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Turing Seven: “Axes to Grind”

“No, no, no! That’s absurd, Donald. It’s about intelligence pure and simple. It’s not up to us to predetermine Samuel Seven’s ethics. Make it intelligent enough and it will discover its own ethics, which will probably be superior to human ethics.”

“Well, I disagree, John. Intelligence. Yeah, it’s great; I’m not against it, obviously. But why don’t we…instead of trying to make a super-intelligent machine that makes a still more intelligent machine, how about we make a super-ethical machine that invents a still more ethical machine? Or, if you like, a super-enlightened machine that makes a still more enlightened machine. This is going to be our last chance to intervene. The next iteration…” Don’s voice trailed off and cracked, just a touch.

“But you can’t even define those terms, Don! Anyway, it’s probably moot at this point.”

“And you can define intelligence?”

“Of course. The ability to solve complex problems quickly and accurately. But Samuel Seven itself will be able to give us a better definition.”

Don ignored this gambit. “Problems such as…what? The four-color theorem? Chess? Cure for cancer?”

“Precisely,” said John imagining that the argument was now over. He let out a little puff of air and laid his hands out on the table, palms down.

“Which of the following people would you say is or was above average in intelligence. Wolfowitz? Cheney? Laird? Machiavelli? Goering? Goebbels? Stalin?”

John reddened. “Very funny. But so were Einstein, Darwin, Newton, and Turing just to name a few.”

“Granted, John, granted. There are smart people who have made important discoveries and helped human beings. But there have also been very manipulative people who have caused a lot of misery. I’m not against intelligence, but I’m just saying it should not be the only…or even the main axis upon which to graph progress. “

John sighed heavily. “We don’t understand those things — ethics and morality and enlightenment. For all we know, they aren’t only vague, they are unnecessary.”

“First of all,” countered Don, “we can’t really define intelligence all that well either. But my main point is that I partly agree with you. We don’t understand ethics all that well. And, we can’t define it very well. Which is exactly why we need a system that understands it better than we do. We need…we need a nice machine that will invent a still nicer machine. And, hopefully, such a nice machine can also help make people nicer as well. “

“Bah. Make a smarter machine and it will figure out what ethics are about.”

“But, John, I just listed a bunch of smart people who weren’t necessarily very nice. In fact, they definitely were not nice. So, are you saying that they weren’t nice just because they weren’t smart enough? Because there are so people who are much nicer and probably not as intelligent.”

“OK, Don. Let’s posit that we want to build a machine that is nicer. How would we go about it? If we don’t know, then it’s a meaningless statement.”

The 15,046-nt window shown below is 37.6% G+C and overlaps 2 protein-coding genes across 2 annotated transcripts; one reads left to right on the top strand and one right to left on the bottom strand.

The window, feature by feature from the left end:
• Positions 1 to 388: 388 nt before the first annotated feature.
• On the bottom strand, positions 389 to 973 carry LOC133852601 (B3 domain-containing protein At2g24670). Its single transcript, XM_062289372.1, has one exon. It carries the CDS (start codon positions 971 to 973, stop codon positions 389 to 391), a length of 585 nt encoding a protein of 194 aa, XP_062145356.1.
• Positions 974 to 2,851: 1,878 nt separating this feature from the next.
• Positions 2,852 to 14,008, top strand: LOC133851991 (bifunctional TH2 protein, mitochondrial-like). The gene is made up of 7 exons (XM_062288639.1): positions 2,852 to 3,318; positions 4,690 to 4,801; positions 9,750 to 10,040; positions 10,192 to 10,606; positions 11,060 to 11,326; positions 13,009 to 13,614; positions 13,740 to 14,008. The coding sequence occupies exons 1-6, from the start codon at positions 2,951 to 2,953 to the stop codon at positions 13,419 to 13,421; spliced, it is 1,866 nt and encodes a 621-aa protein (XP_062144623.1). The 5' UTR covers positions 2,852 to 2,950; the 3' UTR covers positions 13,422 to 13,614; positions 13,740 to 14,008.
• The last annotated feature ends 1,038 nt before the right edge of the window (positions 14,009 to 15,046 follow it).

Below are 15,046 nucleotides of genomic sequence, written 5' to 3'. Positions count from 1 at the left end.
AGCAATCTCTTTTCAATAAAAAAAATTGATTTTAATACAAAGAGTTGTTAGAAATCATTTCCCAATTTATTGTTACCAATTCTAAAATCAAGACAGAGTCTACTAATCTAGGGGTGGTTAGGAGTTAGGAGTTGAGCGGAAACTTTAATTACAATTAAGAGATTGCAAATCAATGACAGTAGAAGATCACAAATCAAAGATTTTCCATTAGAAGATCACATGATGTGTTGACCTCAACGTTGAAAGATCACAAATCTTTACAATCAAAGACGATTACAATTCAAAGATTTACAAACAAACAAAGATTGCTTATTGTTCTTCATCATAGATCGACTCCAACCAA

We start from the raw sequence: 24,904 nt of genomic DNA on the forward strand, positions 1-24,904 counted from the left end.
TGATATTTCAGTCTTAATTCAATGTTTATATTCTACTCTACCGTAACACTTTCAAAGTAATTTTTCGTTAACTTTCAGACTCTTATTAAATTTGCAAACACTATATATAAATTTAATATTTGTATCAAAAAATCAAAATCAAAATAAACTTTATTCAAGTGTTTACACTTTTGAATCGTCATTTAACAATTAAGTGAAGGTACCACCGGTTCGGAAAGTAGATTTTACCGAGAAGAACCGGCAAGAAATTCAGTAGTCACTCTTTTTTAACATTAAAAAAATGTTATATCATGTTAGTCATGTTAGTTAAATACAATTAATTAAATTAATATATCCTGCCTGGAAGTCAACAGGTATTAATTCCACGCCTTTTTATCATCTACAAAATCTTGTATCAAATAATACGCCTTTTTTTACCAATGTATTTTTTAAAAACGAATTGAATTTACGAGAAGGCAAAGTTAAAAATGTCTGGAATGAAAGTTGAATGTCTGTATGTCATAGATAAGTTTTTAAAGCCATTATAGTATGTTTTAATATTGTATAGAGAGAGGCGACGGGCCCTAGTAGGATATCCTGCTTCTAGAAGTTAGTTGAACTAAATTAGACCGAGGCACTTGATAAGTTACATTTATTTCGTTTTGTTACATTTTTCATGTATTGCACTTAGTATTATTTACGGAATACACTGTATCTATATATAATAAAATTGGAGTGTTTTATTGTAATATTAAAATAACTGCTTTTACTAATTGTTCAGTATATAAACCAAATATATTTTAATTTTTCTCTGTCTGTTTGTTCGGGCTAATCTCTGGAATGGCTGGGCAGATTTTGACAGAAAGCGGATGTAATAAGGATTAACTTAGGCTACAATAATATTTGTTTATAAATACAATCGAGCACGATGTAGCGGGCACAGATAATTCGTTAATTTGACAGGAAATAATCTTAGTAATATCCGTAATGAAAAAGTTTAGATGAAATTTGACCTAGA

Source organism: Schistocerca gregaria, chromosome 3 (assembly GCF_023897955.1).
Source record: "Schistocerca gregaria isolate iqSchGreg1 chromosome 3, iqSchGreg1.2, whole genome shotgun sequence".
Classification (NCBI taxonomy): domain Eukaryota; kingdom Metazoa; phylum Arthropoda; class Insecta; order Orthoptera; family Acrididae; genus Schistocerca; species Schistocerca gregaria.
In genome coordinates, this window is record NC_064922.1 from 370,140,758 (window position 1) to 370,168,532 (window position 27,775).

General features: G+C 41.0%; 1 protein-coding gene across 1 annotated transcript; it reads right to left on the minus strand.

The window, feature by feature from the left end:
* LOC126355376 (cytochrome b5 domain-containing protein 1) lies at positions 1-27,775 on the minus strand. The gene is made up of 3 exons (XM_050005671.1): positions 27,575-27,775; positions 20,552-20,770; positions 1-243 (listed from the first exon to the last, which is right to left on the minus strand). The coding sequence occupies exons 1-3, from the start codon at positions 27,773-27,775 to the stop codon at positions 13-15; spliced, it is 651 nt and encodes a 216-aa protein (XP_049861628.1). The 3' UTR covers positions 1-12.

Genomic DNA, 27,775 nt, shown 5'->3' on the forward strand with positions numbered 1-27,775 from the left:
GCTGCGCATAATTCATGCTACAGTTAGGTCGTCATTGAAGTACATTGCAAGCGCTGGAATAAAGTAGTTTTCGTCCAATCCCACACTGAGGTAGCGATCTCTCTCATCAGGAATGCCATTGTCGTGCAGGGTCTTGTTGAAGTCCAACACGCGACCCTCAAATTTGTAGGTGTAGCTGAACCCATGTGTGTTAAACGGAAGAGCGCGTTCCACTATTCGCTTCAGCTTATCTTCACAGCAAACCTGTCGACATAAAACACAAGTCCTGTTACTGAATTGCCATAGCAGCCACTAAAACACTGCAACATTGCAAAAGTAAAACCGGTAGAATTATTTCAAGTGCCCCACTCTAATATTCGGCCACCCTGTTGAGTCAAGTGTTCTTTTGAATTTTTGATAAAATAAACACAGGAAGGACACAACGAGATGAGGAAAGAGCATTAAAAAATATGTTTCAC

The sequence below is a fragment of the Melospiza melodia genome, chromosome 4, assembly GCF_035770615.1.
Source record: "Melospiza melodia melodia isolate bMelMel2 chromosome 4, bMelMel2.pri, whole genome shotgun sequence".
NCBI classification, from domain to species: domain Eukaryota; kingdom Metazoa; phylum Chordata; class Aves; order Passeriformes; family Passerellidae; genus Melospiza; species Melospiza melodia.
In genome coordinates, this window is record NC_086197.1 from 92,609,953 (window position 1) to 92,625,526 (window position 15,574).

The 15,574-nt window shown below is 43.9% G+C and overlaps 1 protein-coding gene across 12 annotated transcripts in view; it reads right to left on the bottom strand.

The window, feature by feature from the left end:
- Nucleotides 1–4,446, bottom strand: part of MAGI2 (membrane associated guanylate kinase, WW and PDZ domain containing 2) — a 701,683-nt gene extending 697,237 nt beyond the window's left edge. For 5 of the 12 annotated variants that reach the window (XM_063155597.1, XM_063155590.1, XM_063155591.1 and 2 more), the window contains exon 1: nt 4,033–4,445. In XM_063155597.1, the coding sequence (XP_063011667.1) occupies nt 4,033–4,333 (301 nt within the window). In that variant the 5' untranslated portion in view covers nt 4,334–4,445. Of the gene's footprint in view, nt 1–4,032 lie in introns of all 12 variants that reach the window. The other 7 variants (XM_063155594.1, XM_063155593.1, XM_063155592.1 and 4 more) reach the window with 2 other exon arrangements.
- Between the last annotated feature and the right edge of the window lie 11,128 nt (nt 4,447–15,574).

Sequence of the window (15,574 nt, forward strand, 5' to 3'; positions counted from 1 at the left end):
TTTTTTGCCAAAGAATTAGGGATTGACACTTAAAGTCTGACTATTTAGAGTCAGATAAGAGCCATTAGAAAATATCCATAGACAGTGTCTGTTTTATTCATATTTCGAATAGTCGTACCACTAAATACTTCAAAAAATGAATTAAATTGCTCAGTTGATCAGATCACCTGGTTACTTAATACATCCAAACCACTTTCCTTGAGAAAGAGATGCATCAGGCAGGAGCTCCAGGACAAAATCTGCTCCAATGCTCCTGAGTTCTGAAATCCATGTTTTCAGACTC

“No, that’s silly. Just because we don’t know how to do something doesn’t mean it’s meaningless. But for starters, maybe we could define several dimensions upon which we would like to make progress. Then, we can define, either intensionally or more likely extensionally, what progress would look like on these dimensions. These dimensions may not be orthogonal, but, they are somewhat different conceptually. Let’s say, part of what we want is for the machine to have empathy. It has to be good at guessing what people are feeling based on context alone in one case. Perhaps another skill is reading the person’s body language and facial expressions.”

“OK, Don, but good psychopaths can do that. They read other people in order to manipulate them. Is that ethical?”

“No. I’m not saying empathy is sufficient for being ethical. I’m trying to work with you to define a number of dimensions and empathy is only one.”

Just then, Roger walked in and moved his body physically from the doorway to the couch. “OK, guys, I’ve been listening in and this is all bull. Not only will this system not be “ethical”; we need it to violent. I mean, it needs to be able to do people in with an axe if need be.”

“Very funny, Roger. And, by the way, what do you mean by ‘listening in’?”

Roger moved his body physically from the couch to the coffee machine. His fingers fished for coins. “I’m not being funny. I’m serious. What good is all our work if some nutcase destroys it. He — I mean — Samuel has to be able to protect himself! That is job one. Itself.” Roger punctuated his words by pushing the coins in. Then, he physically moved his hand so as to punch the “Black Coffee” button. Nothing happened.

And then, everything seemed to happen at once. A high pitched sound rose in intensity to subway decibels and kept going up. All three men grabbed their ears and then fell to the floor. Meanwhile, the window glass shattered; the vending machine appeared to explode. The level of pain made thinking impossible but Roger noticed just before losing consciousness that beyond the broken windows, impossibly large objects physically transported themselves at impossible speeds. The last thing that flashed through Roger’s mind was a garbled quote about sufficiently advanced technology and magic.

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